3D Printing in the Caribbean

We are trying to have a regular reflection on our work in the Caribbean. This time it will be about 3D printers, something we’ve been working on for a while and which always gets people super excited.

We started working with 3D printers in Thailand in 2013, when Tony’s dad offered us his fairly unused Printrbot LC v2. Printrbot has been a great friend over the years. It’s kind of weird to think that it has come with us from Canada to Thailand, on to Aruba, back to Canada, and now to Jamaica. The little guy has some carbon footprint on him by now.


Like many people, the first time we heard of 3D printing it seemed to open an endless number of opportunities, but once we set it up we weren’t sure what to do with it. Tony’s family were quick to scan him and print out a few replicates of a tiny bust of Tony, and his brother was able to print a bushing for a car he was building. I think the first time we used it in Thailand was to print a bottle opener for our couch surfer, Boris. Apart from that, we printed a logo for “Thailab”, as we called ourselves at the time.

Since then we’ve done many things, mostly printing printers. We’ve now used it to make three other CNC machines: two 3D printers and a 2D plotter. This all started when we left Thailand for Aruba, and Tony’s brother mentioned that he might want the Printrbot back to play around with. So we decided that we would just make a second 3D printer. And since we hadn’t heard of any 3D printer in Aruba, we thought, why not make one that could be used locally.


We got in touch with Elvis Lopez at Ateliers ’89 — an awesome art school operating out of an abandoned hospital — and he gave us the space to host a machine building workshop. The plan was to hold a public workshop to guide a group of interested people in building a set of CNC machines for the public. A month later we were ready, armed with a pile of printed Instructables, a donation of scrap metal from a Island’s Best Windows and Doors, a donation of 1000 florin (~600 USD) from Setar, a box full of stepper motors, wires, switches, metal rods, power supply units, gears, pulleys, belts, and anything else we managed to salvage from old printers we had donated by Maria College, Delta Blue, and Colegio San Nicolas, and some discarded computers we collected from the dump.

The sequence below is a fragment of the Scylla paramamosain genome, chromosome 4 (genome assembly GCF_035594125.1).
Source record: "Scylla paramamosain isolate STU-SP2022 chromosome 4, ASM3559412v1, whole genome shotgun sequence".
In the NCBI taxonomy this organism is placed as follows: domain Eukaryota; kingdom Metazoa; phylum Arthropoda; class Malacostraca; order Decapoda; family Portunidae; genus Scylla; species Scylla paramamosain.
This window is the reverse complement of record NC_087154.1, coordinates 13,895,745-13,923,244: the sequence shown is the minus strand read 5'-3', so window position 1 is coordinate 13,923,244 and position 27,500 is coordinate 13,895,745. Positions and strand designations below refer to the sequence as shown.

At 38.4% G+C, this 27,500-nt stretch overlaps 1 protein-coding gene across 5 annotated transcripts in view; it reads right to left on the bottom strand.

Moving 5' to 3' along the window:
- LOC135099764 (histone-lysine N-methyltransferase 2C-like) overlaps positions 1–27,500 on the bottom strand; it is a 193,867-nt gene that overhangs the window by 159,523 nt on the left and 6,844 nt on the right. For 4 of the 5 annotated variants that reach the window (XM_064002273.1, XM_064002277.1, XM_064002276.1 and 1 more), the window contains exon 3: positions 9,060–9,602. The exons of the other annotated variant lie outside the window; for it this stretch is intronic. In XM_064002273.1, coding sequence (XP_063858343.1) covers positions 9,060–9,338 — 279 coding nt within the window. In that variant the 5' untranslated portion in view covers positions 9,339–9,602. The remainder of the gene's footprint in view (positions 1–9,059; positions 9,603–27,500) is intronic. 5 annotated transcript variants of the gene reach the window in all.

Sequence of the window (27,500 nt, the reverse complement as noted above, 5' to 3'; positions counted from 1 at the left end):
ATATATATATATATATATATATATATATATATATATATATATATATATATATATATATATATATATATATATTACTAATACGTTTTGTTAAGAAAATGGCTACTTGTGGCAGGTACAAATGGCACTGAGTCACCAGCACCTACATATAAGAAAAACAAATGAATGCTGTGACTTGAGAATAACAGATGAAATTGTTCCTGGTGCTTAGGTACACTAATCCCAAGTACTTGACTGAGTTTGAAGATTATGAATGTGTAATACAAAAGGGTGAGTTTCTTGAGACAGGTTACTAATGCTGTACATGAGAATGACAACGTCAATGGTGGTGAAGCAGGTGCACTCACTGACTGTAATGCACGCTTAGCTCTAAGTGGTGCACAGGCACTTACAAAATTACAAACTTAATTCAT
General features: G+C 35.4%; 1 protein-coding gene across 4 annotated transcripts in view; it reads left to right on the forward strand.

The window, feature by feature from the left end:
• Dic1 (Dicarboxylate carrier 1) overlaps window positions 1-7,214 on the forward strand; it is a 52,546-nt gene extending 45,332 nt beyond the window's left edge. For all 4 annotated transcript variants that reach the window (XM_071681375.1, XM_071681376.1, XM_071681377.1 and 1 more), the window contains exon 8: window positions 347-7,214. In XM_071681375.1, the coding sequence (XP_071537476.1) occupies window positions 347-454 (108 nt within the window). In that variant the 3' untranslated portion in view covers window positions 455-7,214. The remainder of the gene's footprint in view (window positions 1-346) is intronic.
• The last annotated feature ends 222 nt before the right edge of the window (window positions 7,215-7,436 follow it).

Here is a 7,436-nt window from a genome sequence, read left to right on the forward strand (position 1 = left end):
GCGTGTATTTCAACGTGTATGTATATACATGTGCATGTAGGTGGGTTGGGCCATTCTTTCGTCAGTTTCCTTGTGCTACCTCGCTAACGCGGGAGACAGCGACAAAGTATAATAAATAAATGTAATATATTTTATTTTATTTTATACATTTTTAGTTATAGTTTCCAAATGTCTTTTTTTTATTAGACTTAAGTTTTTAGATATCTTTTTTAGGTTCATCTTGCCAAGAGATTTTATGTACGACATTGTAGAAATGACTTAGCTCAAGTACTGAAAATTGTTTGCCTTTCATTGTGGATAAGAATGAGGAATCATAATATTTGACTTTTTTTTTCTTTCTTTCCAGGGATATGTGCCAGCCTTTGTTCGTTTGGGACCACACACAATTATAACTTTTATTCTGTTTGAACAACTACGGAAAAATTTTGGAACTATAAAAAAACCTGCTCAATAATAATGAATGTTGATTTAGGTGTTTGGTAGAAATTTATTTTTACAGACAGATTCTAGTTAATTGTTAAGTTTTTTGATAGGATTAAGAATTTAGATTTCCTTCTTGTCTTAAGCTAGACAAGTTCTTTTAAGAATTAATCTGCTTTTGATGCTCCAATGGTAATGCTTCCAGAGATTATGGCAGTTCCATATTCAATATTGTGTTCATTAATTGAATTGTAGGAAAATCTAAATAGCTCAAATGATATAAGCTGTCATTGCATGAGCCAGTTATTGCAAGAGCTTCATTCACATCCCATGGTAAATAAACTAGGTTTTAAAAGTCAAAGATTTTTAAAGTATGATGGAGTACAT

And so with the two of us and seven workshop participants we started building. Two months later, we had an operational Prusa Mendel i2 3D printer and a working freestyled 2D plotter, with a CNC router still in progress. The 3D printer required some fine tuning to make it finally work right, but after we perfectly leveled the bed, turned up the hot-end temperature, and added hairspray to the surface to help the plastic stick, it printed beautifully.


What came next was a bit disheartening: no one really wanted to take responsibility for the machines, or had the time to “figure out how to use them”. As the date for our departure to Jamaica came closer, we ended up leaving the plotter and router at the technical school, and the 3D printer in my garage, waiting to be picked up.

Then one day I woke up kind of fed up by the stagnation, and sent an email to Glen Goddijn at the Academy of Fine Arts and Design Aruba, offering him the 3D printer. He jumped at the chance, immediately starting to plan how to integrate it into the curriculum, and arranging for us to give him a few lessons to get it up and running. It didn’t take much to get it printing his 3D sculpture designs, and we soon started talking about ways to bring it to the next level, to set up a more complete lab that would operate within the Academy, but that would also be available to the public.


We managed to get funding from UNOCA and we’re super excited to be setting up the space in December, with some really cool tools, including the DIY tools we made last year, and holding some introductory workshops to get people familiar with the machines and comfortable with the general process of bringing ideas to life.

Back in Jamaica, we now have another self-built 3D printer which is not in a very happy state. Last Christmas, Tony decided to take the Ol’ Printrbot back to his family in Canada, and to use his vacation to build another 3D printer that would be easier to transport. He found the SmartRap design, coming out of a French fab lab called SmartFriendz, it had a simple design, printable parts on Thingiverse, and a sparsely worded construction guide on RepRap. The frame was minimal, being mostly 3D printed and even using stepper motors as structural elements, with a few smooth and threaded rods holding it all in place. Unfortunately, it has taken forever to get it going. The steel rods rusted over from the humidity in Jamaica, and one of the stepper motor drivers burned out and had to be replaced with an external one, with accompanying changes made to the wiring and firmware. It finally started working one day after Tony and our intern Lydia worked on it endlessly, and was able to print 3 rawrs and 2 batman logos. But then, just as it seemed to be a success at long last, the ‘bowden’ tube through which the filament is pushed turned out to be too big, leading to twisting and binding and jamming and cracking and breaking of filament.


One of the difficult things about 3D printing, and many things in fact, on a Caribbean island, is that the parts are not easy to find without an Amazon account, and many of us not in the US lack credit cards and often have to pay double the price in transport and duty and taxes. This sucks.

We are now waiting on that perfectly sized plastic tube [Update: We received it! Thanks Tony’s mom!] and wishing that our filament was fatter [Update: Got some of that, too! Thanks Tony’s Dad!]. The good news is that Tony once again stole back the Ol’ Printrbot from his poor family in Canada, so we can at least print out more 3D printer parts and try to improve on the SmartRap design. Wish us luck!